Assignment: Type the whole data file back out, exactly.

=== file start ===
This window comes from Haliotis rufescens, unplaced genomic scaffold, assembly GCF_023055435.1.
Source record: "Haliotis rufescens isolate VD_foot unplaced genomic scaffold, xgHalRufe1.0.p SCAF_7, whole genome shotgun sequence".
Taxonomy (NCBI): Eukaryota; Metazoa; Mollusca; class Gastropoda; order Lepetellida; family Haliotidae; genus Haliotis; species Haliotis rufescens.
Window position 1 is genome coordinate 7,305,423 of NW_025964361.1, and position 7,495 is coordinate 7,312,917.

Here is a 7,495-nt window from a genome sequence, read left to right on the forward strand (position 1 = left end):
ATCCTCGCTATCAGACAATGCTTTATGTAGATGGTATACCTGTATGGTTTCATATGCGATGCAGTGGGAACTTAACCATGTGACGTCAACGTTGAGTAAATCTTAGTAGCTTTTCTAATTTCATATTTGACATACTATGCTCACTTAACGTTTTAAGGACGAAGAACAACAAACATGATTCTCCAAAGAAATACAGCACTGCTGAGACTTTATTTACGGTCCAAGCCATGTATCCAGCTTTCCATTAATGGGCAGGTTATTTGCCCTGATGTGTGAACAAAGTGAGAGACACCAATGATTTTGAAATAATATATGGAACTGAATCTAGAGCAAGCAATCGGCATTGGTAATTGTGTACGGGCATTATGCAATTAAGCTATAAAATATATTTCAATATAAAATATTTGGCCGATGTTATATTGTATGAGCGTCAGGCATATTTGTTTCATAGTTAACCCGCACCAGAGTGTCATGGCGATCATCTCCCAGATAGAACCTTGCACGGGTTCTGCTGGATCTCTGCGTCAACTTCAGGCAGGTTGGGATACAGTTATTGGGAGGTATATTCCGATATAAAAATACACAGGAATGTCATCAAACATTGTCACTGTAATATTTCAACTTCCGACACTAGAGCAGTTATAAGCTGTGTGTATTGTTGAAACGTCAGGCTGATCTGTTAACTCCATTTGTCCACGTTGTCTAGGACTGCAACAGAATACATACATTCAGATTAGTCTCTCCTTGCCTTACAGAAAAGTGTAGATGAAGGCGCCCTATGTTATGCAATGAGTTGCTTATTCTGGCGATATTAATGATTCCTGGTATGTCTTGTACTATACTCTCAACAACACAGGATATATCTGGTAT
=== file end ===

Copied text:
This window comes from Haliotis rufescens, unplaced genomic scaffold, assembly GCF_023055435.1.
Source record: "Haliotis rufescens isolate VD_foot unplaced genomic scaffold, xgHalRufe1.0.p SCAF_7, whole genome shotgun sequence".
Taxonomy (NCBI): Eukaryota; Metazoa; Mollusca; class Gastropoda; order Lepetellida; family Haliotidae; genus Haliotis; species Haliotis rufescens.
Window position 1 is genome coordinate 7,305,423 of NW_025964361.1, and position 7,495 is coordinate 7,312,917.

Here is a 7,495-nt window from a genome sequence, read left to right on the forward strand (position 1 = left end):
ATCCTCGCTATCAGACAATGCTTTATGTAGATGGTATACCTGTATGGTTTCATATGCGATGCAGTGGGAACTTAACCATGTGACGTCAACGTTGAGTAAATCTTAGTAGCTTTTCTAATTTCATATTTGACATACTATGCTCACTTAACGTTTTAAGGACGAAGAACAACAAACATGATTCTCCAAAGAAATACAGCACTGCTGAGACTTTATTTACGGTCCAAGCCATGTATCCAGCTTTCCATTAATGGGCAGGTTATTTGCCCTGATGTGTGAACAAAGTGAGAGACACCAATGATTTTGAAATAATATATGGAACTGAATCTAGAGCAAGCAATCGGCATTGGTAATTGTGTACGGGCATTATGCAATTAAGCTATAAAATATATTTCAATATAAAATATTTGGCCGATGTTATATTGTATGAGCGTCAGGCATATTTGTTTCATAGTTAACCCGCACCAGAGTGTCATGGCGATCATCTCCCAGATAGAACCTTGCACGGGTTCTGCTGGATCTCTGCGTCAACTTCAGGCAGGTTGGGATACAGTTATTGGGAGGTATATTCCGATATAAAAATACACAGGAATGTCATCAAACATTGTCACTGTAATATTTCAACTTCCGACACTAGAGCAGTTATAAGCTGTGTGTATTGTTGAAACGTCAGGCTGATCTGTTAACTCCATTTGTCCACGTTGTCTAGGACTGCAACAGAATACATACATTCAGATTAGTCTCTCCTTGCCTTACAGAAAAGTGTAGATGAAGGCGCCCTATGTTATGCAATGAGTTGCTTATTCTGGCGATATTAATGATTCCTGGTATGTCTTGTACTATACTCTCAACAACACAGGATATATCTGGTAT